During the 70s and early 80s following Idi Amin's economic war in Uganda, many essential commodities disappeared from grocery shelves including bottled beers - at a time when many needed a drink to escape the brutal realities of the day. Breweries shut down and refined alcoholic drinks like everything else were imported or smuggled from neighboring countries and sold at prohibitive prices. For the well-to-do, Scotch Whisky was easily accessible and the most common brands were Glayva, Queen Anne and Haig. Glayva came with cute little glasses and a red heart-shaped coaster emblazoned with the words 'I love Galyva.' Haig was known for its famous slogan: 'Don't be vague, Ask for Haig!' For the really loaded there was Chianti and later Mateus wine from Italy.
Of course there was the other variety of alcoholic drinks, which were poured directly in your glass from jerrycans. In western Uganda we had Tonto aka 'foot wine' a mild banana wine that slowly warmed the senses without causing much drama. But for the student on a tight budget who wanted a quick high there was 'Kasese,' a distilled clear spirit that was the precursor to Uganda Waragi. Kasese could also be re-distilled and then what you got was a deadly brew known as 'Emandure' aka 'Kill me Quick!' The deadly concoction had the unfortunate effect of wiping your memory. If you imbibed this stuff on a regular basis you most likely would not remember whole chunks of your life and you would also be uncertain of the present.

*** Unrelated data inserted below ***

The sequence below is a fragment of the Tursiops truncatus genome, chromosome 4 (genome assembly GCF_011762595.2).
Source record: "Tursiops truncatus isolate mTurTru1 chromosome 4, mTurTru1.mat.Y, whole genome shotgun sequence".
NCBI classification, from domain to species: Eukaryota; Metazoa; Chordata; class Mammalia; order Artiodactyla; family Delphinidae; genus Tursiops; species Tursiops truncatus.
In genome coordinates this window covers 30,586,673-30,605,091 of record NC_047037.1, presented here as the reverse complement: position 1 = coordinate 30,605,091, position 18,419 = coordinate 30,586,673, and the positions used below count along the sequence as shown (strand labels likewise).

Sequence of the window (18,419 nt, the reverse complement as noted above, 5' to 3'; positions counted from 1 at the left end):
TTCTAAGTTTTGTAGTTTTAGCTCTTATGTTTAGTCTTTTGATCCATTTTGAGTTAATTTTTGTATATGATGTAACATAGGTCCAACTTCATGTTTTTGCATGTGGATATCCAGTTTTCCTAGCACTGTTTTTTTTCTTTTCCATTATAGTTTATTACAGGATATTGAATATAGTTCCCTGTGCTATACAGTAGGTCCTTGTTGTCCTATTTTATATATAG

Distilling and possessing these brews was banned under the 'Enguli Act,' but the Act remains the most redundant law on Uganda's statute books. The law was not enacted to save our liver and memory, it was enacted to protect the commercial interests of those who invested heavily in refined bottled drinks while killing competing grassroots breweries. The Police who are supposed to enforce it are among the biggest violators of the law, faithfully brewing and imbibing the illicit brew in their quarters - during and after working hours. At law school we chuckled about a case where an accused person charged under the Enguli Act walked free because the evidence went missing at the police station! (Yes you guessed that right, they drank the evidence.)
At 50 I know that many of us started consuming alcohol to escape the harsh economic and political realities of the day. The problem is that some are still stuck in that era of the 70s and 80s - still struggling to remember what happened last night.